HR needs to know if an employee is feeling harassed or micromanaged. They can talk to your coworker and try to resolve the issue.

Additionally, they can offer you some support and guidance.

Coworkers can drive you crazy, but handling the situation professionally is essential. Talk to HR if needed.

10. Seek Outside Help:

If you’re struggling to deal with a micromanaging coworker, it may be helpful to seek outside help.

There are plenty of professionals who can offer their assistance.

How To Deal With A Micromanaging Coworker (2)

This is a big decision, but it may be the best option for you if you’re feeling overwhelmed and stressed.

Talk to your family and friends about your options and see what they think. You may also want to consider talking to a therapist.

Dealing with a micromanaging coworker can be difficult. However, overcoming the challenge is possible.

Remember to stay positive, patient, and calm.

11. Stay Positive:

It can be tough to stay positive when being watched and monitored, but it’s essential to try.

If you’re always negative, your coworker will assume that you can’t handle the job. Thus, they’ll continue to micromanage you.

Instead, try to focus on the positive aspects of the job and the company.

Be grateful for the opportunity to work there. Some ways to handle it all with positivity are:

– Make a list of what you’re grateful for

– Smile and nod even when you don’t feel like it

– Do your best and forget the rest

– Be a good coworker yourself

– Avoid office gossip

Who Is A Micromanaging Coworker?

Here are some apparent signs a coworker is micromanaging you, and you need to take action:

1. Constantly Asking Questions:

A micromanaging coworker will ask you questions. They ask you what you’re working on and how it’s going.

They may even hover over your shoulder while you’re working. This can be annoying and frustrating.

If you’re being bombarded with questions, it’s time to take action.

2. Always Wanting Updates:

Another sign of a micromanaging coworker is that they always want updates on your work.

They may want to know what you’re doing every step of the way. This can make it difficult for you to get your job done.

If your coworker is always asking for updates, it’s time to talk with them.

3. Never Trusting Your Work:

A micromanaging coworker will never trust your work. They may always be second-guessing your decisions.

erodes confidence

They may even redo your work or tell you how to do it differently.

This can be frustrating and demoralizing. It can make you feel like your work is never good enough.

4. Making You Feel Incompetent:

A micromanaging coworker will make you feel incompetent. They may criticize your work or tell you that you’re not doing things right.

Constant negative criticism can affect your performance and make you feel bad.

This can be very hurtful and damaging to your confidence. If your coworker is making you feel incompetent, it’s time to stand up for yourself.

5. Causing You Stress:

A micromanaging coworker can cause you a lot of stress. They may be pressuring you to do things faster or differently. Not good enough.

This can lead to anxiety and stress. Stress can be very harmful to your health, and it’s essential to deal with it head-on.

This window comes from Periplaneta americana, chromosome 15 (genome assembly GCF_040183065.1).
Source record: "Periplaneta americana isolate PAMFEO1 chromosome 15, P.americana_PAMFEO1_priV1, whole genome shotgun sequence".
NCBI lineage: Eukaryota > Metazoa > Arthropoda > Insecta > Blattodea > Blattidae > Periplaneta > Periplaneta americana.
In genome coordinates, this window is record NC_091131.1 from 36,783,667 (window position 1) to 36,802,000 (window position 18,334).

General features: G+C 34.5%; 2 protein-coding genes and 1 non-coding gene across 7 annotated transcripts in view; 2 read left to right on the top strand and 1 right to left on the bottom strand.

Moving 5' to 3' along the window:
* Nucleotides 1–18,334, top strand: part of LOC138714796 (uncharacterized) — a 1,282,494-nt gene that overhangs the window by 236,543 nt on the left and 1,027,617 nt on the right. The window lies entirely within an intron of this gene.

If you’re feeling stressed out because of your coworker, it’s time to take action.

6. Always Needing To Be Right:

A micromanaging coworker will always need to be correct. They may argue with you about your decisions or how you’re doing things.

They may even try to prove that they’re better than you. This can be very frustrating, making it difficult to get along with them.

7. Making You Feel Like a Child:

A micromanaging coworker will make you feel like a child. They may treat you like you’re not capable of making decisions independently.

They may tell you what to do and how to do it. This can be very demeaning, making you feel like you’re not a valuable member of the team.

8. Disrupting Your Work:

A micromanaging coworker will disrupt your work. They may interrupt you when you’re trying to concentrate.

It can be challenging to get your job done and focus on your tasks.

If your coworker is disrupting your work, get ready to deal with the issue.

9. Ruining Your Relationship With Coworkers:

A micromanaging coworker can ruin your relationship with your coworkers.

They may always be trying to dominate the conversation or take control of the team.

How To Deal With A Micromanaging Coworker

This can make it difficult for you to get along with them. It can also make it difficult for you to trust them.

If your coworker is ruining your relationships with other coworkers, take action.

10. Making You Feel Uncomfortable:

A micromanaging coworker will make you feel uncomfortable. They may always be watching you or making comments about your work.

This can make it challenging to handle relaxed and comfortable at work.

Such a feeling of being uncomfortable at work can also impact your productivity.

Conclusion:

If you have a micromanaging coworker, it’s essential to understand their behaviour.

Once you know their motivations, it will be easier to deal with them. Additionally, try to be proactive, patient, and calm.

If nothing else works, you may need to seek outside help. Remember, you can’t change your coworker, but you can change how you deal with them.

By following these tips, you’ll have a more positive and productive working relationship.

Last Updated on 9 months by Shahzaib Arshad

Aleena